In the scenario where an individual is responding to an infectious challenge, the production of IgG represents a primary immune response, where 66–95% is derived from the bone marrow and the remainder in the spleen. It has been estimated that this represents around 960 mg per day for a healthy 80 kg individual and this could double in those people with activated immune systems (Thornton et al. 1996). This rate of synthesis of IgG in the healthy individual represents around 0.3% of the whole body protein synthesis and adjustments in this context represent negligible impact on the whole body amino acid utilisation profile. However, since the bone marrow represents around 2.6 kg of the body mass (Fliedner et al. 2002) and is responsible for most of the IgG synthesis, there would be very high localised demand for specific amino acids in response to pathogenic challenge. This may have a net draining effect on the plasma supply of these amino acid resources. Appraisal of the amino acid composition of the IgG heavy chain indicated that the major components include serine (9.1%), valine (8.4%), threonine (7.4%), and tyrosine (6.1%) (Chaplin et al. 1965) which are present at 1.5–2 times their average composition calculated from the other five body proteins (see Table 2). On this basis, the model was run to evaluate the potential impact on amino acid demand within the bone marrow by slightly increasing the specific rates of utilisation of these amino acids for protein synthesis from endogenous resources, as shown in Table 2 (see also supplementary Table A1). The nitrogen balances for the amino acids under these conditions are summarised in Fig. 6 for comparison with the balances under normal healthy conditions.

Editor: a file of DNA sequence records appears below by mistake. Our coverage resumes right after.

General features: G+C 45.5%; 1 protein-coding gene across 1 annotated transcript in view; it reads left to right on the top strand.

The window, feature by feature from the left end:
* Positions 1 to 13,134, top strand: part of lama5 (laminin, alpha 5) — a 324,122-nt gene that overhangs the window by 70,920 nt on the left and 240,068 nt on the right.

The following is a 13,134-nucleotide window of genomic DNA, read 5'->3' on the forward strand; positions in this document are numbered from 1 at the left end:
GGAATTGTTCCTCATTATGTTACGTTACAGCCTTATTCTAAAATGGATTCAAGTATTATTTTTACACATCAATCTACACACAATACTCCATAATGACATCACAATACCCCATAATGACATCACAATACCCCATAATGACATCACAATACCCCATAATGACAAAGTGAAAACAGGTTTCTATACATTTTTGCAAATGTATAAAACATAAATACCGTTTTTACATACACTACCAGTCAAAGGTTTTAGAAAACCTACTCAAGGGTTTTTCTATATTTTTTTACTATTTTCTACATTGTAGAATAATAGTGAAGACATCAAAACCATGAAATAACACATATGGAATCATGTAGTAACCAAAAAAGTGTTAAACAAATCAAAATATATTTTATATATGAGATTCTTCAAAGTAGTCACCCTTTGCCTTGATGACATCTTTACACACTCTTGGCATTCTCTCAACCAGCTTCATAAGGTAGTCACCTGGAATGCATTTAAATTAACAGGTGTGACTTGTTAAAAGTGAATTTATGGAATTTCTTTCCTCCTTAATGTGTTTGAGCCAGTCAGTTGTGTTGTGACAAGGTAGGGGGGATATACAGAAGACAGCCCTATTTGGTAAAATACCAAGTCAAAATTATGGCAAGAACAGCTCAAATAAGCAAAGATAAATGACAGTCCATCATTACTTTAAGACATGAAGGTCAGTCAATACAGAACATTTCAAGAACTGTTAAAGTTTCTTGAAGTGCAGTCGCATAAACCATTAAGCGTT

Fig. 6
figure 6

Comparison of the nitrogen balances for each of the amino acids assessed in a healthy 80 kg male compared with an equivalent male mounting an IgG response to pathogenic challenge. The amino acid utilisation rates were adjusted to represent the specific increases in demand for the major components of the IgG heavy chain, as shown in Table 2

It was apparent that the host defence response would generate higher levels of demand for serine, tyrosine, threonine, and valine, resulting in their negative nitrogen balances. Serine can potentially be generated endogenously, but under a critical requirement for a rapid response, the body may not be able to keep up with demand. Tyrosine can be synthesised from phenylalanine, but phenylalanine is an essential amino acid, and both may become limiting during this IgG response. Valine is an essential branch chain amino acid and must come from exogenous supply. The body instigates a catabolic response to pathogenic challenge to assist in provision of the necessary substrates from the turnover of muscle proteins required for supporting the immune defence. This is instigated because a rapid and efficient response is required to ensure that the infection is curtailed before becoming too well established. The extent of protein synthesis may well have been underestimated for supporting the response to pathogenic challenge, and this current modelling demonstrates that certain amino acids may become locally limiting under periods of heavy demand for production of large quantities of specific proteins for immune function or repair and recovery from injury.